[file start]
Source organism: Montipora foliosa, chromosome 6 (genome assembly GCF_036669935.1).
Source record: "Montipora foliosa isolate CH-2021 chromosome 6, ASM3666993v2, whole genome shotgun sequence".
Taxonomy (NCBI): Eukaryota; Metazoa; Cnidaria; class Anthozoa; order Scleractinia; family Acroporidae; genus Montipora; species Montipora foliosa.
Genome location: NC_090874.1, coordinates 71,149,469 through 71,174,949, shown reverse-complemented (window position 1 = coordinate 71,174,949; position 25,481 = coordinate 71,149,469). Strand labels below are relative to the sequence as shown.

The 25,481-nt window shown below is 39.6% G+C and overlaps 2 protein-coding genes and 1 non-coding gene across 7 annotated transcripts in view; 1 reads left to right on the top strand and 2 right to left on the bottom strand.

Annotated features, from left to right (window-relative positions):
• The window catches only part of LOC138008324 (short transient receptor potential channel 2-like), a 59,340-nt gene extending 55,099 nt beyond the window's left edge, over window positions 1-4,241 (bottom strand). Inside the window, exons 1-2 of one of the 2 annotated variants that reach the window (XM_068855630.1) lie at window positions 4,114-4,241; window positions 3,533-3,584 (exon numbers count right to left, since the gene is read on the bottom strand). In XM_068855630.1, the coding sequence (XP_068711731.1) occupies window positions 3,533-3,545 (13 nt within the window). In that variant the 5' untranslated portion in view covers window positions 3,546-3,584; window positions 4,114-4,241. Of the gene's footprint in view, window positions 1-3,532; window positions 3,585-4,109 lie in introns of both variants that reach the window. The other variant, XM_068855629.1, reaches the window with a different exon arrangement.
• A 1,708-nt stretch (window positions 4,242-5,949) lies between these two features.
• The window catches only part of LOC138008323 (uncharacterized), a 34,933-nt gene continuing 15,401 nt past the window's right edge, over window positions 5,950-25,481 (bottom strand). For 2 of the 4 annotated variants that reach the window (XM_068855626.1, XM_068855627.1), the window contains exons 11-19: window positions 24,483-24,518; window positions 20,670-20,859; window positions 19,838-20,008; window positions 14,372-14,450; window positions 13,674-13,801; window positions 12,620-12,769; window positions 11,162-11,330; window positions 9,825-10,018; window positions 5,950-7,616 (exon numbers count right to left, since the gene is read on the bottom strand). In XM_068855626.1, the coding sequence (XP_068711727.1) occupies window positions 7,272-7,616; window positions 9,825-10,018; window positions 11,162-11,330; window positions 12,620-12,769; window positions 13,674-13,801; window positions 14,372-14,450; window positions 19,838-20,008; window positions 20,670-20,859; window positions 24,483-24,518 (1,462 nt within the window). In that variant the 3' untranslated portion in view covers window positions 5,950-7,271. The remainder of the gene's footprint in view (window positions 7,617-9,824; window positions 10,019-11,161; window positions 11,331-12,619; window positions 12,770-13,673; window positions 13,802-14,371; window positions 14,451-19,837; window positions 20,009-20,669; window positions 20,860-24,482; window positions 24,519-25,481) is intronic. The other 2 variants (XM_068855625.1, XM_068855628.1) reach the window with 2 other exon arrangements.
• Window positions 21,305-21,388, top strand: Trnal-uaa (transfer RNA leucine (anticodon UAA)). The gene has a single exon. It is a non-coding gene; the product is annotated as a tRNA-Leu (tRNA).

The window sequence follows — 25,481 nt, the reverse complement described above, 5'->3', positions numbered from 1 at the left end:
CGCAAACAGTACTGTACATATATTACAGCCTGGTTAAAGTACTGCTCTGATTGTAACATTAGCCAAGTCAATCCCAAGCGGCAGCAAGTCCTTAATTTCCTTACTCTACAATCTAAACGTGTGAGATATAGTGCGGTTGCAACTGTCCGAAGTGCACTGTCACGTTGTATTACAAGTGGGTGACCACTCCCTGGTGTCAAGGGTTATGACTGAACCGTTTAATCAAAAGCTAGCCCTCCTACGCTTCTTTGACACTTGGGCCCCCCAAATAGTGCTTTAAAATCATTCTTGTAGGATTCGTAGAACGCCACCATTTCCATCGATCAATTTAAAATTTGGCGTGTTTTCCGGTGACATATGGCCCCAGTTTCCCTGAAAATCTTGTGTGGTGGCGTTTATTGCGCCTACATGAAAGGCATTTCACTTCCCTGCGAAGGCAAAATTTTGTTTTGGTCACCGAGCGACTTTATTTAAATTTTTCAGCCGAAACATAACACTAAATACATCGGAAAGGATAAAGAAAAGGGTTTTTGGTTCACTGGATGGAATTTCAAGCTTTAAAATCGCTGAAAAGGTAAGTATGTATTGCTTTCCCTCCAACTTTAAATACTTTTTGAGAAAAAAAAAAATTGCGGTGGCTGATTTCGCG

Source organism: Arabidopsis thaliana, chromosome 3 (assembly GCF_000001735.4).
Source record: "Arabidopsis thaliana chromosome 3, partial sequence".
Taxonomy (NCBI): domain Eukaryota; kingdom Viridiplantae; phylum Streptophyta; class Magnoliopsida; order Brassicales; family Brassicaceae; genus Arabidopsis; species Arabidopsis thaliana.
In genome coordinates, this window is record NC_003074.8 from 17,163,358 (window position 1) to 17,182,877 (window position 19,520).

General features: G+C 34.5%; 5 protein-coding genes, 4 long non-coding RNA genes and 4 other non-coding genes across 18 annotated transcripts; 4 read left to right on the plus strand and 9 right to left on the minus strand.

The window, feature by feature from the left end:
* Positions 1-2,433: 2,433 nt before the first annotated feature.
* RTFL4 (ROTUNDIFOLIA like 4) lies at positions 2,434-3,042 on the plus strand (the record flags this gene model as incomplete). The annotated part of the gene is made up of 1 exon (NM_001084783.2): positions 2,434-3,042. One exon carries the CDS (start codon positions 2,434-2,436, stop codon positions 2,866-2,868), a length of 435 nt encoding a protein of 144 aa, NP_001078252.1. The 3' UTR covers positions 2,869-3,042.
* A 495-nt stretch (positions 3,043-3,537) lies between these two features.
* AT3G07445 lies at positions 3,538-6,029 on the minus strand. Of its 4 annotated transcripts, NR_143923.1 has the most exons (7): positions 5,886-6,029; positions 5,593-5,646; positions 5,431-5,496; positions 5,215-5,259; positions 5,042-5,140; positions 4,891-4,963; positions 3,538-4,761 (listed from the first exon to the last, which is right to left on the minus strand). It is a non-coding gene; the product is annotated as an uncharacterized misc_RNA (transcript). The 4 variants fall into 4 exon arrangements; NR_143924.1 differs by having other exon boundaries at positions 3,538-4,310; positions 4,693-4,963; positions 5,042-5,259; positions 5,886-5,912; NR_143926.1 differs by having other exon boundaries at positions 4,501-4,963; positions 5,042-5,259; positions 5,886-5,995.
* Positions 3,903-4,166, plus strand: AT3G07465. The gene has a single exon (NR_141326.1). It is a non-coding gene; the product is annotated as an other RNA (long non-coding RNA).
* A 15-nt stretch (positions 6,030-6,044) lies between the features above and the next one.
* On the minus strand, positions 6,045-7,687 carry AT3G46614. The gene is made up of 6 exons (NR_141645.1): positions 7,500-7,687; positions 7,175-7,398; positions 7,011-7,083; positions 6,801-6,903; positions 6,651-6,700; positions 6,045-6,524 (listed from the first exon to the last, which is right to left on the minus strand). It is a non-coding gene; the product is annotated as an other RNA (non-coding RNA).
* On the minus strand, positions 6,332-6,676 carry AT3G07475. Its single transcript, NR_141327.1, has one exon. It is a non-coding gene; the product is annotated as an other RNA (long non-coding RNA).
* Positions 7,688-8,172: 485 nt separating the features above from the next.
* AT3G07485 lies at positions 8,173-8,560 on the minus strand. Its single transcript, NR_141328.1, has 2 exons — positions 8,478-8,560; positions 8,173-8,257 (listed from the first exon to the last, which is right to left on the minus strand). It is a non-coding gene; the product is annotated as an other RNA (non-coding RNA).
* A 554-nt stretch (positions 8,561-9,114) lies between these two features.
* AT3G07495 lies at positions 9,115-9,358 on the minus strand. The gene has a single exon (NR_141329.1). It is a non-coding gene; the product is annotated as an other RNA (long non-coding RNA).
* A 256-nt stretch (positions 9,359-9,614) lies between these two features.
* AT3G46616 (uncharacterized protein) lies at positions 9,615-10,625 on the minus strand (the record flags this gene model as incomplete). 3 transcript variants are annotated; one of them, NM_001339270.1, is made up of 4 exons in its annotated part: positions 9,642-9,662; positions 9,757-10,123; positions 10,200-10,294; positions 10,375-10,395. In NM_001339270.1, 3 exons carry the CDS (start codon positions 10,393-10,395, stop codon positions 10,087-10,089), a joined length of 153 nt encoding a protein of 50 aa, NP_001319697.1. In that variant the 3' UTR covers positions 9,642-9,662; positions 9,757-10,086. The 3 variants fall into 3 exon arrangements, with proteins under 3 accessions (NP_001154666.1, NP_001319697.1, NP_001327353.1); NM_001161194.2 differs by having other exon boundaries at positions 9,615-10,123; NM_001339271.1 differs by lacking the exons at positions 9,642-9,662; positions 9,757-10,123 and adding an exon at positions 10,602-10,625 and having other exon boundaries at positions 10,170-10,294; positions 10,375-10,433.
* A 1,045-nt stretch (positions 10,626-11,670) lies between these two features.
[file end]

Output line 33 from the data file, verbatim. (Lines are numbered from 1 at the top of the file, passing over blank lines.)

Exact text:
* A 1,045-nt stretch (positions 10,626-11,670) lies between these two features.